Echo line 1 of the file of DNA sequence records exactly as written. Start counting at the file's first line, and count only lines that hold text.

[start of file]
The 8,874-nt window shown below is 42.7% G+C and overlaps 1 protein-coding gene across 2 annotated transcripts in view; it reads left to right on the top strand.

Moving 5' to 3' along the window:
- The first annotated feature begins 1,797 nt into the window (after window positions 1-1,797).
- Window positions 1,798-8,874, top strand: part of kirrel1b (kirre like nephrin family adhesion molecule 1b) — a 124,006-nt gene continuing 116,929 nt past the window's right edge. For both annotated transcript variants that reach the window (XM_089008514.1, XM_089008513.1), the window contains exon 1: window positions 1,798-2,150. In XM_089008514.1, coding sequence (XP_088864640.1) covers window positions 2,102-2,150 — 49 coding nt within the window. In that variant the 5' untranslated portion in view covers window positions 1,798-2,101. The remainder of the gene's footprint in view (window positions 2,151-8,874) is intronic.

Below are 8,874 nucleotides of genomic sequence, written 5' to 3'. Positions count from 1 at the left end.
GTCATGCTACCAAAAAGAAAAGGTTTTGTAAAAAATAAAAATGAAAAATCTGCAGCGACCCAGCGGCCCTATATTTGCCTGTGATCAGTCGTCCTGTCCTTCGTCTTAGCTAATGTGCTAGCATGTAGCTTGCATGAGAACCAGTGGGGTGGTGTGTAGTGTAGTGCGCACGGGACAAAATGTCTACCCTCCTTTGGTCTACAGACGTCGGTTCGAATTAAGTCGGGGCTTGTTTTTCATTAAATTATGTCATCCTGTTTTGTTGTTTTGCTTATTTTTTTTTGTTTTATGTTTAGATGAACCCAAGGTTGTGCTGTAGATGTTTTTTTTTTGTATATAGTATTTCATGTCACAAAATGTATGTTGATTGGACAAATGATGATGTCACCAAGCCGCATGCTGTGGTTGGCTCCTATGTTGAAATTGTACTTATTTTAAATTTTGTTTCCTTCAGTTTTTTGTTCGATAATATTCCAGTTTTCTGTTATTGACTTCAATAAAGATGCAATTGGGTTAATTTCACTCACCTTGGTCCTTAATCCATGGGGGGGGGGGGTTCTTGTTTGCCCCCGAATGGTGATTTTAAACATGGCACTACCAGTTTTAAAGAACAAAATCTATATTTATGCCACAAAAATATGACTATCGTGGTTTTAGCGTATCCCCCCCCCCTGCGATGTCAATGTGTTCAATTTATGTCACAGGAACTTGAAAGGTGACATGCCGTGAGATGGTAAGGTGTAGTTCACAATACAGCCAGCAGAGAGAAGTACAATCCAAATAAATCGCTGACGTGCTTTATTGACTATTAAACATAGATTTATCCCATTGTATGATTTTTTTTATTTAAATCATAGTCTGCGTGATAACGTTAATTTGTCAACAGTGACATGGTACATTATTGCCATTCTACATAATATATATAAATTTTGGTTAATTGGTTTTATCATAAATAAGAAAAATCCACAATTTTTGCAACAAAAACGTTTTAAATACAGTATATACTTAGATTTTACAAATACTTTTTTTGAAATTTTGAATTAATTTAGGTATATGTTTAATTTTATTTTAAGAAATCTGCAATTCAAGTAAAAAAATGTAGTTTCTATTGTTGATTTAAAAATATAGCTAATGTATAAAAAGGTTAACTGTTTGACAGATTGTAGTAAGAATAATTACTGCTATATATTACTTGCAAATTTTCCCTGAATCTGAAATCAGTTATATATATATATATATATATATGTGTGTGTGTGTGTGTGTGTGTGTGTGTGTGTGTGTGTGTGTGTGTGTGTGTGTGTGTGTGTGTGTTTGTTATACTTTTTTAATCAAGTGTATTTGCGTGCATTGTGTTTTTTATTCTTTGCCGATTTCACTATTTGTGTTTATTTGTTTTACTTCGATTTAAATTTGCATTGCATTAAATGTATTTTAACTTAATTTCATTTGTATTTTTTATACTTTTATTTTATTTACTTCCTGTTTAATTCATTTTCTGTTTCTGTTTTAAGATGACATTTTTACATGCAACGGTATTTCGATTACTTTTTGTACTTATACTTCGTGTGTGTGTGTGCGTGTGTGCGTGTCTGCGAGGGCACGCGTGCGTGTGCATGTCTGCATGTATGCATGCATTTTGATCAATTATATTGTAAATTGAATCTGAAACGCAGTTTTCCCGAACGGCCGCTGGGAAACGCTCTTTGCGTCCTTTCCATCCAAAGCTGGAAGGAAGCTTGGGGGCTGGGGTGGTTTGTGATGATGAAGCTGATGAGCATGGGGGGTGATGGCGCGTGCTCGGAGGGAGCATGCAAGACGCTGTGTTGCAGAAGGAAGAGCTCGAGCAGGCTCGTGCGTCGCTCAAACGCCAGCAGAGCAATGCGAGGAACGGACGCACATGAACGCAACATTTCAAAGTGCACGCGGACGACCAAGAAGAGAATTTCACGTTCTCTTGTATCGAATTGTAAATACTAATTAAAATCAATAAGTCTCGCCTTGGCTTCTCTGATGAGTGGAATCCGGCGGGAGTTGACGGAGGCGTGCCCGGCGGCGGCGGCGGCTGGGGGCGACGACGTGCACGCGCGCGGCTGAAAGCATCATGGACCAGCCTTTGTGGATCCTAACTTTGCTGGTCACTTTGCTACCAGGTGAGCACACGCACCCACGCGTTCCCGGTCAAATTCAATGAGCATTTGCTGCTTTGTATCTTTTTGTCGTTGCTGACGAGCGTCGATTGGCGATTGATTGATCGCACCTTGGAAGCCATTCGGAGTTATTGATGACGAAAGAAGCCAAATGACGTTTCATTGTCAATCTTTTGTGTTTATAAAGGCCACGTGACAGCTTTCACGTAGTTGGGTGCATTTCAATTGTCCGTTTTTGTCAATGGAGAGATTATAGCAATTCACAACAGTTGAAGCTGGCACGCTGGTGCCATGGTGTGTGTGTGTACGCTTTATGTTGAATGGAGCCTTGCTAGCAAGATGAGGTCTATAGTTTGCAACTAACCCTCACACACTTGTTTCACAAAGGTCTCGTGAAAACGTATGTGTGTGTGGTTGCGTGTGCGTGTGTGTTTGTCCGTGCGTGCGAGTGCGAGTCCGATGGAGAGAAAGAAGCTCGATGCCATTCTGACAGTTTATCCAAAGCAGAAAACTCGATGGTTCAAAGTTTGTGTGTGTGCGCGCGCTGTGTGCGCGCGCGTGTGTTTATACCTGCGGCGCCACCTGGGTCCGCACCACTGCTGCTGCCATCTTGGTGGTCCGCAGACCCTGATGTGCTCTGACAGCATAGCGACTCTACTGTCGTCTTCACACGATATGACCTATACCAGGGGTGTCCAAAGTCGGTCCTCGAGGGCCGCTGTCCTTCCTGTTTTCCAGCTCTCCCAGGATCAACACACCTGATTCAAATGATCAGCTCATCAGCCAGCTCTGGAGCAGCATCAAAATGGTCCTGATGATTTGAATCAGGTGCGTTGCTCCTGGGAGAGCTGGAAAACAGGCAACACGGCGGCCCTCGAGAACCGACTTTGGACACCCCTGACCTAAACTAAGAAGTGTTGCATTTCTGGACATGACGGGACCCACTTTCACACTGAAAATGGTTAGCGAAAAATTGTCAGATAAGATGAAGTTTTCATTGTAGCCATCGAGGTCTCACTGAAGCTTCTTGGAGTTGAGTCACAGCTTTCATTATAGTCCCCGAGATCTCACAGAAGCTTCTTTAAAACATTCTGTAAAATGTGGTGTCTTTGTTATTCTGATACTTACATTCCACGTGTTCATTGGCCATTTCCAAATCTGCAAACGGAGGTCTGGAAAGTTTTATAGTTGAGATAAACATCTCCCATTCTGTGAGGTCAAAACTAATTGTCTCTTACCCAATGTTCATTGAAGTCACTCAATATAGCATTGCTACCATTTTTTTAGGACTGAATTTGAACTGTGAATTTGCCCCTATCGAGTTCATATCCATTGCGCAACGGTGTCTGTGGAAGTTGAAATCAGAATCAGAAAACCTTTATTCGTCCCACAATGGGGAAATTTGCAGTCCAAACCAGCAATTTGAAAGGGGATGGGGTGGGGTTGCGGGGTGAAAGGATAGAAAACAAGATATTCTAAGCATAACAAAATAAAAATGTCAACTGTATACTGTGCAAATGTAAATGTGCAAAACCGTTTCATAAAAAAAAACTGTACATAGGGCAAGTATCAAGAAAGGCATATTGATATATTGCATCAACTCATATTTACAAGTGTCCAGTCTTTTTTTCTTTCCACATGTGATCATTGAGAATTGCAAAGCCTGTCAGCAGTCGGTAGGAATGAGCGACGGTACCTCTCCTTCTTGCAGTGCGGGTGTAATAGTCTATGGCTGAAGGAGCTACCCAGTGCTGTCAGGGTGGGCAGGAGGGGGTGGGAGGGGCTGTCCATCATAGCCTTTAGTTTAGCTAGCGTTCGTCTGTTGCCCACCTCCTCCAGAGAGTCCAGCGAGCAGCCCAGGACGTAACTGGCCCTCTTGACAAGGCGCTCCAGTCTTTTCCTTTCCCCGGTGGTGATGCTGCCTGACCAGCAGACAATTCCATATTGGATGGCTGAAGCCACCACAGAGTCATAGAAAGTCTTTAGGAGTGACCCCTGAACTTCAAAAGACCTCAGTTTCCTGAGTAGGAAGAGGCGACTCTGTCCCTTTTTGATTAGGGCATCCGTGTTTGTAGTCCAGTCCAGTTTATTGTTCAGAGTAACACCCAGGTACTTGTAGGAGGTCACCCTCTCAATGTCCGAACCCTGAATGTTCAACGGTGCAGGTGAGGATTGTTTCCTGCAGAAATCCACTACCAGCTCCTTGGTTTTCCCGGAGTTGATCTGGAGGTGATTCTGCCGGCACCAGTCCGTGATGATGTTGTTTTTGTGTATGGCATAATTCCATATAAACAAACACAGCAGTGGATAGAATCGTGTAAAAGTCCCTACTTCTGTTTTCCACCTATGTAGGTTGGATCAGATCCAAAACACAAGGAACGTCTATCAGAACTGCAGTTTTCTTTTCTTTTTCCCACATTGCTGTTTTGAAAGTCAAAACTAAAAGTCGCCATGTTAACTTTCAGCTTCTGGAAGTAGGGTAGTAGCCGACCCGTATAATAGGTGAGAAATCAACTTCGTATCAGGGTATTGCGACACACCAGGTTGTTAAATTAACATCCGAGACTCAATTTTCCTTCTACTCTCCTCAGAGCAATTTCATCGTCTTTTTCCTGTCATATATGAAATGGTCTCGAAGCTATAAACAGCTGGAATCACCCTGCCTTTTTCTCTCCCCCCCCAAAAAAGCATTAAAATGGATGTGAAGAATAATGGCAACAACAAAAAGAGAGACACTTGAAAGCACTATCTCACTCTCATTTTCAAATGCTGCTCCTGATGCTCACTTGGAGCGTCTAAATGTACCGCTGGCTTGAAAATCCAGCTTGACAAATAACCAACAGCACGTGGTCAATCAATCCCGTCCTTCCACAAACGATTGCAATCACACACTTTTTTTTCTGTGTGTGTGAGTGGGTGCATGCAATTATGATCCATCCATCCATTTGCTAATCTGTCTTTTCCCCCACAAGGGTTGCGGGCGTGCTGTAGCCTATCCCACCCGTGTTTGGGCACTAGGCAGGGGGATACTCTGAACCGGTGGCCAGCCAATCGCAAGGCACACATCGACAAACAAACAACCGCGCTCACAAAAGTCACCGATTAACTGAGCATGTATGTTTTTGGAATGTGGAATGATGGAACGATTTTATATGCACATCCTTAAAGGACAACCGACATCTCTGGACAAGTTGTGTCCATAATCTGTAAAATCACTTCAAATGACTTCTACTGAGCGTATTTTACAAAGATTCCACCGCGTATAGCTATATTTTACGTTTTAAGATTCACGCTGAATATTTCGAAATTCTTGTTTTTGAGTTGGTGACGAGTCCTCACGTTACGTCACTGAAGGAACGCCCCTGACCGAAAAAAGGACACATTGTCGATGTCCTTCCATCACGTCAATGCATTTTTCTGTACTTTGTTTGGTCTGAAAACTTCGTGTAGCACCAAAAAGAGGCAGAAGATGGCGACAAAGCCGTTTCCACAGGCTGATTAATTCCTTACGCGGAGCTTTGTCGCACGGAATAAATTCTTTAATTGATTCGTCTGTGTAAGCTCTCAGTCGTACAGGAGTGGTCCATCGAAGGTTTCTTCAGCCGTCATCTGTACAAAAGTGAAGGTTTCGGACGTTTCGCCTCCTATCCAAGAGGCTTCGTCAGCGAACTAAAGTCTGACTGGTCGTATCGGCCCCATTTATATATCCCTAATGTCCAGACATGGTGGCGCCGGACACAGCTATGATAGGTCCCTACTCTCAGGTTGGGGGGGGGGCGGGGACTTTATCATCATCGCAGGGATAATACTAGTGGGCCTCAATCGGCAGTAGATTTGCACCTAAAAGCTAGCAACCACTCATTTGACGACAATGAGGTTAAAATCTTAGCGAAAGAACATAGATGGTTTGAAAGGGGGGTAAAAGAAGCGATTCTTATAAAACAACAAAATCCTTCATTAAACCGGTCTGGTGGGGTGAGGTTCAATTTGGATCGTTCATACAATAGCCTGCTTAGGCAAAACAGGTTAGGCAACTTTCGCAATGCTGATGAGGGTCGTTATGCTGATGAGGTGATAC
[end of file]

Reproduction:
The 8,874-nt window shown below is 42.7% G+C and overlaps 1 protein-coding gene across 2 annotated transcripts in view; it reads left to right on the top strand.